crowd science

We Already Knew How to Prevent the Disaster at Astroworld

Crowd management is key, but no one has more power than the artist onstage. Photo: Omar Vega/FilmMagic

Yesterday, 22-year-old Bharti Shahani became the ninth person to die after a crowd surged toward the stage at the Astroworld music festival in Houston, Texas, one week ago. Dozens of people remain hospitalized in what initially appeared to be a freak accident but has since been reframed as a convergence of cascading failures. Planning documents did not include a strategy for crushing or panicking crowds. The promoter, Live Nation, has a history of labor issues, including OSHA violations, all of which left the venue severely understaffed. The venue, NRG Park, was known for using insufficient barricades that had been toppled in other performances. The festival itself was notorious for injuries — three people were trampled and hospitalized at Astroworld in 2019 — prompting Houston’s police chief to meet with headliner Travis Scott before this year’s show to express concerns about managing the 50,000 ticketed fans. And even after ambulances made their way through the crowd, sirens roaring; as asphyxiated fans were being lifted out of the venue on backboards; as the crowd pleaded with Scott and other crew to stop the show, his performance continued.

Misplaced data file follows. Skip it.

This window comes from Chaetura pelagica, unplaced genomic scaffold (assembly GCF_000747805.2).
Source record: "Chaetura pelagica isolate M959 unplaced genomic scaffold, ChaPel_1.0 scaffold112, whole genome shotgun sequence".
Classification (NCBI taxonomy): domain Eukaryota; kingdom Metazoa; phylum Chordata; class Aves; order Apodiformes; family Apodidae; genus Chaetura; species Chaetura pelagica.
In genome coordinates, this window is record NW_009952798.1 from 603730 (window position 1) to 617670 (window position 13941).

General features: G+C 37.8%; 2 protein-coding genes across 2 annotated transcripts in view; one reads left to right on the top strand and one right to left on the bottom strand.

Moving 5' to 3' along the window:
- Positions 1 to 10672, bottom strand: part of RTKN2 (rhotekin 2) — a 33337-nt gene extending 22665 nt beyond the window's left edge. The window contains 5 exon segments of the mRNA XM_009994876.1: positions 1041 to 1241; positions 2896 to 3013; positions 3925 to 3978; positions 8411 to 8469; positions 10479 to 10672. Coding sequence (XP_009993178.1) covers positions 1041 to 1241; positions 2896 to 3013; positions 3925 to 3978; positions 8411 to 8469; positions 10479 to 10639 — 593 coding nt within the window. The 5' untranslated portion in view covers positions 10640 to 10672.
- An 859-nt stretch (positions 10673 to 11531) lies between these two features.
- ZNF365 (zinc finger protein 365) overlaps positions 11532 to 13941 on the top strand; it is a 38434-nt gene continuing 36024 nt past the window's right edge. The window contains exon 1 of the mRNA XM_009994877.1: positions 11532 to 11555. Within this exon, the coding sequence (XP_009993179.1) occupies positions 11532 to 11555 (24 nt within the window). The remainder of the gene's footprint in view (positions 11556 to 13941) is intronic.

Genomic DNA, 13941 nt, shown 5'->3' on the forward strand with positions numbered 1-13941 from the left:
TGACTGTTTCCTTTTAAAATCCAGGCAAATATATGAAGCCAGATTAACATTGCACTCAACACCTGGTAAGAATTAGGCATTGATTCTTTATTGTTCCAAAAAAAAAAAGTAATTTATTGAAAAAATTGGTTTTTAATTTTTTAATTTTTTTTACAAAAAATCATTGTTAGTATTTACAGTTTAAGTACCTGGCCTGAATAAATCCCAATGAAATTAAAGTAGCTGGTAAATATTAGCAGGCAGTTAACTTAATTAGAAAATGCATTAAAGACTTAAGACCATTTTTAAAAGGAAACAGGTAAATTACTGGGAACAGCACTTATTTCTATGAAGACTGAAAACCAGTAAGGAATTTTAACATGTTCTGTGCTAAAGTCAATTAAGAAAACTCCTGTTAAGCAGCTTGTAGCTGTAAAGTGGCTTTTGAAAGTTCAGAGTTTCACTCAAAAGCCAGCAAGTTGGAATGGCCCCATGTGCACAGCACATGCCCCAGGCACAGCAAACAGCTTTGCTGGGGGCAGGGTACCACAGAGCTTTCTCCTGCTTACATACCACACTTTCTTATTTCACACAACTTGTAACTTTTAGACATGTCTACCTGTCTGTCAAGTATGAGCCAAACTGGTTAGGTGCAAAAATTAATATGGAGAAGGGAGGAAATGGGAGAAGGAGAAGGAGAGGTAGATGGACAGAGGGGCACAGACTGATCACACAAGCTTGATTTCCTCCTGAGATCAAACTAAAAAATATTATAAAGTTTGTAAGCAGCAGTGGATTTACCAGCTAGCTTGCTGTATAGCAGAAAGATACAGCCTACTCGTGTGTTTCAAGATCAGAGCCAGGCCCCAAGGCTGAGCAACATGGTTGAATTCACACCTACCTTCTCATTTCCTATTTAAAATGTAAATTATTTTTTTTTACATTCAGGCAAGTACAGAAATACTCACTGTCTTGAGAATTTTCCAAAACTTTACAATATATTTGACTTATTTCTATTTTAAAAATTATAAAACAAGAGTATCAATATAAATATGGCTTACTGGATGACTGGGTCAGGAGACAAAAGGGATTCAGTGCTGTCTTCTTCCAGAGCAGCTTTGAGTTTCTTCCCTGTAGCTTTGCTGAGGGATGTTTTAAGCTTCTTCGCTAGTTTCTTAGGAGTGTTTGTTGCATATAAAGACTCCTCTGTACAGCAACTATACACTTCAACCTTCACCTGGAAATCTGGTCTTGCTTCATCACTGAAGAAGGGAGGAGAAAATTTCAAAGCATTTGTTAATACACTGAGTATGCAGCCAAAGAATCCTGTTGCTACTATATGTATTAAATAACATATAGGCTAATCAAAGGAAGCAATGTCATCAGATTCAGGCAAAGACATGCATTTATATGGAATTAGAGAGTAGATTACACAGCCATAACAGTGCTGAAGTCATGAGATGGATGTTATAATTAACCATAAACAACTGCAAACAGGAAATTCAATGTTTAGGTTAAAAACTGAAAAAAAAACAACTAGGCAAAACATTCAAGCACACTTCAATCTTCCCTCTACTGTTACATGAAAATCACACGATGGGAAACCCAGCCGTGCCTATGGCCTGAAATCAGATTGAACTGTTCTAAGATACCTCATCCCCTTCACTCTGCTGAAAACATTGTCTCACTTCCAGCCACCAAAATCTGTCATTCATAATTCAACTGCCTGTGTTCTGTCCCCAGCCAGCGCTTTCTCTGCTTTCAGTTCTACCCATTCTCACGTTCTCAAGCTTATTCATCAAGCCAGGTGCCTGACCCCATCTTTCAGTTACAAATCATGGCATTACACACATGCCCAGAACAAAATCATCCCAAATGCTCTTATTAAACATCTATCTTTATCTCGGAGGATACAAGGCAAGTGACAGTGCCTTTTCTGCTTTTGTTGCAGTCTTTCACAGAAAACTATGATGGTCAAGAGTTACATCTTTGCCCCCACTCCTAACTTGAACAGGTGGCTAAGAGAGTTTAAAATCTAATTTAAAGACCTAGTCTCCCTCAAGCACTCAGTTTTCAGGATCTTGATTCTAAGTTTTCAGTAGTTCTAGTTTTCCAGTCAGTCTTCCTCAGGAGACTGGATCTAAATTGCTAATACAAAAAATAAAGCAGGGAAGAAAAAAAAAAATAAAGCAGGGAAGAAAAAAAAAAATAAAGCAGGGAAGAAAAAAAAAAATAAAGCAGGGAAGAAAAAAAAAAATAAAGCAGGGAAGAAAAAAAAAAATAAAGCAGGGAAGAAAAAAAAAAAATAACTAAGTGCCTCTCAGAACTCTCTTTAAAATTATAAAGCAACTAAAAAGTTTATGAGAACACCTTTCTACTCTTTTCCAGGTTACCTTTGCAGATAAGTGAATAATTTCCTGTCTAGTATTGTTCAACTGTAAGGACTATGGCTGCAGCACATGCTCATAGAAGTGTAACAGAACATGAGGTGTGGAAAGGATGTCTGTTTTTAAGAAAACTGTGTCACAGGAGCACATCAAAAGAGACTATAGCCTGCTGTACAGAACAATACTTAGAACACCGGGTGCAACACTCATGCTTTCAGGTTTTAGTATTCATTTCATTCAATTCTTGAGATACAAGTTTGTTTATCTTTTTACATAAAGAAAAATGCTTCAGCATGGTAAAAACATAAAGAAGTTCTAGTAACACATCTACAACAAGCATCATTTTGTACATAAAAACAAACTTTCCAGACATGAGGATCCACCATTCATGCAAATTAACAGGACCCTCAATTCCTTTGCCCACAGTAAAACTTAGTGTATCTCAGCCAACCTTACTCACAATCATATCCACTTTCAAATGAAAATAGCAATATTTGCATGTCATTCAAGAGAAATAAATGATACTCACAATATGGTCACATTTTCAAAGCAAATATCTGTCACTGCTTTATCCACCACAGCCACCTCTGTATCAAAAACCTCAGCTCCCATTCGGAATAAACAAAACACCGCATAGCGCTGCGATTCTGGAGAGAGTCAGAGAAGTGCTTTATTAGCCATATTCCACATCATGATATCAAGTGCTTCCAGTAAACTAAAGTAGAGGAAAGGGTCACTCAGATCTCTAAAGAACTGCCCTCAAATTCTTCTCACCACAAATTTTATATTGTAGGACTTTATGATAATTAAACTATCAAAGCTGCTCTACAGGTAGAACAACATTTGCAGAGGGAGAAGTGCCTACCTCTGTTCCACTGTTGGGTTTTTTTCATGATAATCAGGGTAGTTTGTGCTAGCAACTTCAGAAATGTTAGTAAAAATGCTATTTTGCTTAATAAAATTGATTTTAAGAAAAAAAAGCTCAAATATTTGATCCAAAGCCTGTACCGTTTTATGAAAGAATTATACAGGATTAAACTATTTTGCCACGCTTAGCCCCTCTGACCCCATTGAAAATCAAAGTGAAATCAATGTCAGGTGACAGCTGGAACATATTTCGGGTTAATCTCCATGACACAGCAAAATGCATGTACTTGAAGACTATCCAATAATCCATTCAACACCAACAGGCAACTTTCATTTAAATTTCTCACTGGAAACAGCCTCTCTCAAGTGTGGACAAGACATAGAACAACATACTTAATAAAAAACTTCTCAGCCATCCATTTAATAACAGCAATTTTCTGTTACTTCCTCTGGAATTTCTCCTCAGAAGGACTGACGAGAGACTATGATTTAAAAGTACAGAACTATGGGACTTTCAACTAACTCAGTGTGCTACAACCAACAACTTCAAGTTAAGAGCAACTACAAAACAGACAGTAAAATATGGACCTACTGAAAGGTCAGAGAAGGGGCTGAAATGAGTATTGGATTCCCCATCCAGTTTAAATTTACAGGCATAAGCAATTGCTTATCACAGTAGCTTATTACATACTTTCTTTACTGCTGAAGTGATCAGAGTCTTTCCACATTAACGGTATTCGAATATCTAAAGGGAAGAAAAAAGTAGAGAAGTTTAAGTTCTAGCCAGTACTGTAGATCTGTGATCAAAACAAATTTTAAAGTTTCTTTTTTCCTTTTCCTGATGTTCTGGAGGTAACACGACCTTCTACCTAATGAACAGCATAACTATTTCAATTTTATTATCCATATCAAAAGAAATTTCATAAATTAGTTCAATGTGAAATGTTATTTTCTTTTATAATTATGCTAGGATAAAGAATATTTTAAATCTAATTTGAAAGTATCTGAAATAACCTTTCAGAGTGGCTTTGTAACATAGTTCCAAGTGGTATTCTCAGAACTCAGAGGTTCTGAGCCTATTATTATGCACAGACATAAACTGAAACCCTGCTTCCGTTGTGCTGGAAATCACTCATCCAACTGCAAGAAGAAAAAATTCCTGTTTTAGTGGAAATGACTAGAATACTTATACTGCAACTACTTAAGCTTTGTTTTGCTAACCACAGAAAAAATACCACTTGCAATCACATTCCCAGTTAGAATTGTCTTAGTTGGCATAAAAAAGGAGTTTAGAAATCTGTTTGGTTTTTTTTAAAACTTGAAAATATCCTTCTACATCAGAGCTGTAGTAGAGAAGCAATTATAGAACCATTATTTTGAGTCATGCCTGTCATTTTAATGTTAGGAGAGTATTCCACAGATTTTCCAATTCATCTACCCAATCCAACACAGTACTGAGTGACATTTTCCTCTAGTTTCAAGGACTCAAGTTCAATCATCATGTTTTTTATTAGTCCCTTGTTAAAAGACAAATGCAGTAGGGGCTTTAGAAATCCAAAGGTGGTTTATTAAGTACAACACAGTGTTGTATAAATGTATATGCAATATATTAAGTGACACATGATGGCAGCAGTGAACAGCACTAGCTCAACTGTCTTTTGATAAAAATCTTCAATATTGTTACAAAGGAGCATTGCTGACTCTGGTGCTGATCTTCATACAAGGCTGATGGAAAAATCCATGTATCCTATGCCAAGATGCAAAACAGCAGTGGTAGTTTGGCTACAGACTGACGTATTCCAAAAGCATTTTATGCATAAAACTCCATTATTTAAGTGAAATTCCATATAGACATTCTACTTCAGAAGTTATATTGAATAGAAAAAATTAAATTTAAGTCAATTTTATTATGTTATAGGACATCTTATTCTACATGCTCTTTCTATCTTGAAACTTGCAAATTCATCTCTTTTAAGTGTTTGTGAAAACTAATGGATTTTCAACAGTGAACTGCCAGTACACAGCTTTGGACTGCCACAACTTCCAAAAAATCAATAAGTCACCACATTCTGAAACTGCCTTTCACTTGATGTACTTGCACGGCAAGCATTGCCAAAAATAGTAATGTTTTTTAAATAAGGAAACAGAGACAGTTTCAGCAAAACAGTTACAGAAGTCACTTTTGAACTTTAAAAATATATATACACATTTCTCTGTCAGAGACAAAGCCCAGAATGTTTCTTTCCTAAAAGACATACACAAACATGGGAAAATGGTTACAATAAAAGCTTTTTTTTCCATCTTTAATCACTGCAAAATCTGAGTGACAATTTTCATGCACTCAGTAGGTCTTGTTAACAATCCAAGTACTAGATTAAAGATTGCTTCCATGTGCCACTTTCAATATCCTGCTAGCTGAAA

Keeping people in enormous venues safe is a combination of designing a space’s pedestrian flow and monitoring the crowd’s dynamics — priorities that may have been pushed aside in Astroworld’s planning. The biggest issue is keeping the crowd divided into sections and ensuring that each section allows enough space for people to stay on their feet, says Keith Still, a crowd-science expert who consults with organizers on large events. Still spent ten years working with the Saudi government to prevent fatalities during what might be the largest gathering on earth, the hajj, when 2 million pilgrims make their way to several sites across Mecca and Mina. In the early 2000s, a series of deadly stampedes on the narrow Jamarat Bridge killed hundreds of people there, year after year.​ A new structure was built in 2006, and now the bridge is essentially a gargantuan parking garage for pedestrians: a nine-level structure of ramps and escalators that can accommodate 300,000 people per hour. The complex also has two helipads for airlift emergencies, and it’s outfitted with misters, air-conditioned pockets, and shade structures that are essential for avoiding exposure and exhaustion from the desert heat. And, perhaps most essentially, pilgrims are now issued timed tickets to avoid overcrowding. Although the predictable paths of an annual pilgrimage seem somewhat easier to plan for than a raucous concert, the principles are similar, says Still, particularly when you are able to analyze the history of the performer and the venue: “You still need to match the design to an understanding of the size of the crowd and to accommodate demand, which inadvertently creates pressure points.”